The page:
Seattle v. Crumrine

Annotate this Case

98 Wn.2d 62 (1982)

653 P.2d 605

THE CITY OF SEATTLE, Respondent, v. ELMER L. CRUMRINE, Petitioner.

No. 48268-3.

The Supreme Court of Washington, En Banc.

November 10, 1982.

Mark Leemon of Seattle-King County Public Defender Association, for petitioner.

Douglas N. Jewett, City Attorney, and Rodney Eng, Marilyn Sherron, and Michael Monroe, Assistants, for respondent.


The petitioner was cited in municipal court for violating ordinances covering negligent driving and running from the scene after hitting an attended vehicle. He was represented by counsel, who waived arraignment. He did not demand a jury trial, as provided in JCrR 4.07 and Seattle Municipal Court Rule 2.08. He was tried before the municipal judge who cleared the negligent driving citation with a warning ticket but found him guilty of hitting and running from an attended vehicle, which carries a maximum penalty of 6 months in jail and a $500 fine. The penalty imposed was a $200 fine and 2 days in jail, both of which were suspended on condition that Crumrine pay $100 court costs and commit no serious traffic offenses for a year.

The petitioner appealed to the superior court, where he contended that implementation of the Rules for Appeal of Decisions of Courts of Limited Jurisdiction violates the constitution in several respects.

These, as well as his further contention that a waiver of *64 his right to trial by jury must affirmatively appear in the record, were rejected.

In Seattle v. Hesler, 98 Wn.2d 73, 653 P.2d 631 (1982), the constitutionality of the RALJ is discussed and resolved in their favor.

We have held in Pasco v. Mace, 98 Wn.2d 87, 653 P.2d 618 (1982) that under Const. art. 1, §§ 21 and 22 (amend. 10), there is a right to trial by jury in every criminal case, including those involving misdemeanors. We held in Seattle v. Filson, 98 Wn.2d 66, 653 P.2d 608 (1982) that a person charged in a court of limited jurisdiction is not entitled to demand a jury of 12.

The municipal offense of which the petitioner here was found guilty carried a maximum penalty of 6 months in jail and a $500 fine. Therefore, he was entitled to a trial before a jury of six, the number provided by the Legislature pursuant to the authority given in Const. art. 1, § 21.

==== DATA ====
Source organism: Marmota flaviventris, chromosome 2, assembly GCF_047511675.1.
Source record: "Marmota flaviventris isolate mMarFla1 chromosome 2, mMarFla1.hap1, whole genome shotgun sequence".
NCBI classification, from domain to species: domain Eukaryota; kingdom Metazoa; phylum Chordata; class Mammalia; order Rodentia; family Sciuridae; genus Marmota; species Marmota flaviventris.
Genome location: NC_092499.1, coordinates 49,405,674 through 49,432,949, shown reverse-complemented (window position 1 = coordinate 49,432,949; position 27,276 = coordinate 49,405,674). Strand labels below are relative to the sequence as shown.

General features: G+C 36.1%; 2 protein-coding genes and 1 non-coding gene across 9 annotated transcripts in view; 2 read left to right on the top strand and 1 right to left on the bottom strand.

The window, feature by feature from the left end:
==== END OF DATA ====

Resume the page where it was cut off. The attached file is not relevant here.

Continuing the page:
The central question involved in this case is whether, with the adoption of the RALJ, providing for appeals on the record rather than by trial de novo, JCrR 4.07 and similar local rules lost their validity. It is our conclusion that they did.

JCrR 4.07 provides:

(a) Trial by Jury Waiver. When a trial by jury is authorized by the constitution, statutes or decisions of the Supreme Court, either the state or the defendant may demand a jury, which shall consist of six or less citizens of the state, who shall be impaneled and sworn as required by law. Demand for jury trial must be made at the time the defendant's plea is entered; otherwise, it shall be deemed waived, unless the court rules to the contrary.

[1] As will be seen, the rule contemplates that a waiver of jury trial will be assumed from a silent record. So long as the statutes and the rules of this court provided for a trial de novo on appeal to the superior court, such an assumption could be justified, inasmuch as the constitutional right to jury trial could be satisfied on appeal. See George v. *65 Day, 69 Wn.2d 836, 420 P.2d 677 (1966).[1] Now that such a trial is no longer available on appeal, the right to jury trial must be fully protected in the court of limited jurisdiction where the case is tried.

In company with the United States Supreme Court, we are now committed to the principle that waiver of an important constitutional right, such as the right to trial by jury, cannot be assumed from a silent record even though the defendant was represented by counsel. Boykin v. Alabama, 395 U.S. 238, 23 L. Ed. 2d 274, 89 S. Ct. 1709 (1969); State v. Wicke, 91 Wn.2d 638, 591 P.2d 452 (1979); State v. Rinier, 93 Wn.2d 309, 609 P.2d 1358 (1980). The burden is on the prosecution to establish that the waiver was knowing and voluntary. Boykin v. Alabama, supra.

After the effective date of the RALJ, it became necessary for the record to show in a criminal prosecution in courts of limited jurisdiction that the defendant knowingly and voluntarily waived his right to jury trial.

Here, the only indication that the petitioner waived his right to a jury trial was his failure to demand one. That is not sufficient to meet constitutional requirements.

The case must be remanded with directions to give the petitioner an opportunity to plead anew.



[1] In Callan v. Wilson, 127 U.S. 540, 32 L. Ed. 223, 8 S. Ct. 1301 (1888) (cited in State ex rel. O'Brien v. Towne, 64 Wn.2d 581, 392 P.2d 818 (1964)), the Supreme Court held that the right to trial by jury is not satisfied by a statute which gives the right only on appeal. That case did not involve the question whether a jury trial can be deemed waived if not requested at the trial level, where the statute affords a second trial, with a jury of 12, at the appellate level. We are cited to no case holding that, under such circumstances, a waiver cannot be assumed.